This past year, fourth-year medical student Ryan Shields undertook a big project. He sought to build on previous students’ efforts to improve medical education surrounding sexual and gender minorities (SGM), the broader category into which fit lesbian, gay, bisexual and transgender (LGBT) topics. After only a year and half, Ryan and his collaborators have already made an impressive mark on our medical curriculum.

In terms of what outcomes he envisioned from this initiative, Shields outlines three main goals:

A group of students jumping up on a rooftop at the same time.

Ryan, in orange, and fellow fourth-year members of the Johns Hopkins University School of Medicine 2014–2015 admissions committee.

1. “We wanted to be comprehensive and completely integrated. We did not want a separate course to discuss LGBT health. Instead, these subjects should be completely woven throughout the four years of medical school.”

The original curriculum reform group was made up of five students, with first- and fourth-years paired together. First-years developed resources, while fourth-years provided insight into where those resources fit in the curriculum. Shields explains: “Learning these topics needs to be mandatory, not opt in. Optional electives would be self-selecting. We want to reach people who may be more unfamiliar and need the experience and space to discuss LGBT health issues.”

2.  “We wanted it to be faculty-led. Previous efforts have involved student-led courses, but we thought it important that the faculty deliver the content. This highlights its importance.”

They approached clerkship and course directors, as well as the deans, and they provided the lecturers with PowerPoints, surveys, teaching materials, etc. They also reached out to other members of the Johns Hopkins community to help. These included Daniel Teraguchi in the student affairs office, Renata Sanders and Errol Fields in adolescent medicine, and Tonia Poteat at the school of public health.

3. “Sustainability: We wanted to make sure these changes stuck around and didn’t disappear after we moved on to residency.”

Now, a year later, the original first-year members are second-years, and a new batch of first-years has been recruited. The committee is now 30 members large. Throughout these changes, the team is constantly collecting data and assessing. Students are taking pre- and post-course surveys, centered largely around behaviors, knowledge and attitudes. Students are also receiving surveys before the first year and after the fourth year, to monitor long-term effects of the curriculum.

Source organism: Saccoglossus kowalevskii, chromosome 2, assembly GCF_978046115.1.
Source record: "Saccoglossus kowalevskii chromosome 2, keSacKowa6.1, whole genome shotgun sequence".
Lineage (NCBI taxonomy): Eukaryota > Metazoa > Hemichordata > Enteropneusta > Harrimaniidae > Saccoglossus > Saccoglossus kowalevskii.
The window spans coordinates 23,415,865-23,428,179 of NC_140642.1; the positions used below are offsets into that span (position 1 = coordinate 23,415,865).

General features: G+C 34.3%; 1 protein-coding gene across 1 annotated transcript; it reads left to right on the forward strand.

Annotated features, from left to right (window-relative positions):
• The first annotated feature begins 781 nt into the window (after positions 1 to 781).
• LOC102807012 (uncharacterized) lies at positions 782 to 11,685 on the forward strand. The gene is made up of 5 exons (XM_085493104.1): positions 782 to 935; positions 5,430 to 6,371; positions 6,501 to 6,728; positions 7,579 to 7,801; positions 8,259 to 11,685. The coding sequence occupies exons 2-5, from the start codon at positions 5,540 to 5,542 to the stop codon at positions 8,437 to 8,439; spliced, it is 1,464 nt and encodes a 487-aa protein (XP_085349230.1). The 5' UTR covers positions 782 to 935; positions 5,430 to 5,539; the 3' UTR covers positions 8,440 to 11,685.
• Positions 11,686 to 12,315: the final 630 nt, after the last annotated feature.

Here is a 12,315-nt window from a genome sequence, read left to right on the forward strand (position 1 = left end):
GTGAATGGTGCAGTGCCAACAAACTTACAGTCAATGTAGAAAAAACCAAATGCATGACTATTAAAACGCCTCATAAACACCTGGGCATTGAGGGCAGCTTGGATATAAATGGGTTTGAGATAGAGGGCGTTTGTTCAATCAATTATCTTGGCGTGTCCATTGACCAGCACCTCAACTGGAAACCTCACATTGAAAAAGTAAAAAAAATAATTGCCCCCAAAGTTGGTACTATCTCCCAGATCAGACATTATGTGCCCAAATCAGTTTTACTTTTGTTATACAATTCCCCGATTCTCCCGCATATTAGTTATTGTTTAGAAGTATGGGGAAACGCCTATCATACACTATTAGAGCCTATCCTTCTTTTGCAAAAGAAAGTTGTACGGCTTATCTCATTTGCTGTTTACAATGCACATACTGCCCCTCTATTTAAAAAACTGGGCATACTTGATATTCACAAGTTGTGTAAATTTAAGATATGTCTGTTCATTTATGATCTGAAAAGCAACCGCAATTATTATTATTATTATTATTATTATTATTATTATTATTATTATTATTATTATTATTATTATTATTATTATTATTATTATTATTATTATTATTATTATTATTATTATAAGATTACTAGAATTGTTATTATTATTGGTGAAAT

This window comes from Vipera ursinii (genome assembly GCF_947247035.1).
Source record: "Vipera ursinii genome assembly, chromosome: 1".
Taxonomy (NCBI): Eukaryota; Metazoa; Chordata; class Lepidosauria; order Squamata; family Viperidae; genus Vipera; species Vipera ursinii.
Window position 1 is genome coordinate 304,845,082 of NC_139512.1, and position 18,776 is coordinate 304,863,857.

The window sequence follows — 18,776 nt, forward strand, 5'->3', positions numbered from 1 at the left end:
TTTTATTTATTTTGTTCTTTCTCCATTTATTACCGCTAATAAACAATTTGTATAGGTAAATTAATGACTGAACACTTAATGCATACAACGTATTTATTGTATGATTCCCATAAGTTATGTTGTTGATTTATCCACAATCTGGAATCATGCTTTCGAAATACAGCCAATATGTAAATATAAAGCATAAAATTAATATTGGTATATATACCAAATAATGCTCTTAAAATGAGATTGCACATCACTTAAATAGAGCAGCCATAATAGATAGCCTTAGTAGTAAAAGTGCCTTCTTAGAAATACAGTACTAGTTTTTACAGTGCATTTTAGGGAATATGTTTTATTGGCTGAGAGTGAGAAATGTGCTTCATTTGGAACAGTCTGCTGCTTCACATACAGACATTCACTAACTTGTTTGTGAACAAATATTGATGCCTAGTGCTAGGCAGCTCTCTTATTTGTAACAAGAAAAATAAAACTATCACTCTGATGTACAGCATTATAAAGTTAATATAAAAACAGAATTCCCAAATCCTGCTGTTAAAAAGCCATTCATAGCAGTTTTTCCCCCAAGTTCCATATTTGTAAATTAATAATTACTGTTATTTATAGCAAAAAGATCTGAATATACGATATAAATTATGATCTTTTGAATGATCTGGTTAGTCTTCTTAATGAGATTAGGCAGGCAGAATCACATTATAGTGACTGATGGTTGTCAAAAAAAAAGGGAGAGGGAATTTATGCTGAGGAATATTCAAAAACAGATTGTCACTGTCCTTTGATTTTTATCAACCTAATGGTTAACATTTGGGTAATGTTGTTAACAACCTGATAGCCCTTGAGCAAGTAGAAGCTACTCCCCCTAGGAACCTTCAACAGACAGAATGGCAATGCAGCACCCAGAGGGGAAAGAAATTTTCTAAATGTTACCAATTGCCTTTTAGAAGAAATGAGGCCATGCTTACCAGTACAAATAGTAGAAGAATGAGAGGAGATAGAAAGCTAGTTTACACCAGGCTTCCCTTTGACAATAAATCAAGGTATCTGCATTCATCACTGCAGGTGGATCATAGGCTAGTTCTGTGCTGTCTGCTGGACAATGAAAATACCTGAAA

When asked how he sees these efforts evolving, Shields says: “I hope over the next two years, we will have a fully integrated program with strategic points. For example, how to council, what vocabulary to use, how to perform a comprehensive sexual history and how to talk with parents who may have children who identify as SGM.”

He goes on to explain that learning how to handle SGM issues will expand students’ capacity to speak with groups outside of SGM. “I want to have students come out of the curriculum comfortable talking with minorities in general. If you can speak with a transgender man about sex with comfort and dignity, you can speak with patients of different racial and ethnic backgrounds, refugee statuses, etc.”

Shields is encouraged by the progress the group has made, but his goals remain bigger and even more encompassing. “If we change how we educate doctors, eventually we will not have issues with Pap smears being denied for transgender men. Intake forms and signage will be more gender inclusive, and we will have stronger outreach into underserved communities. Curriculum change can be the impetus for cultural change.”

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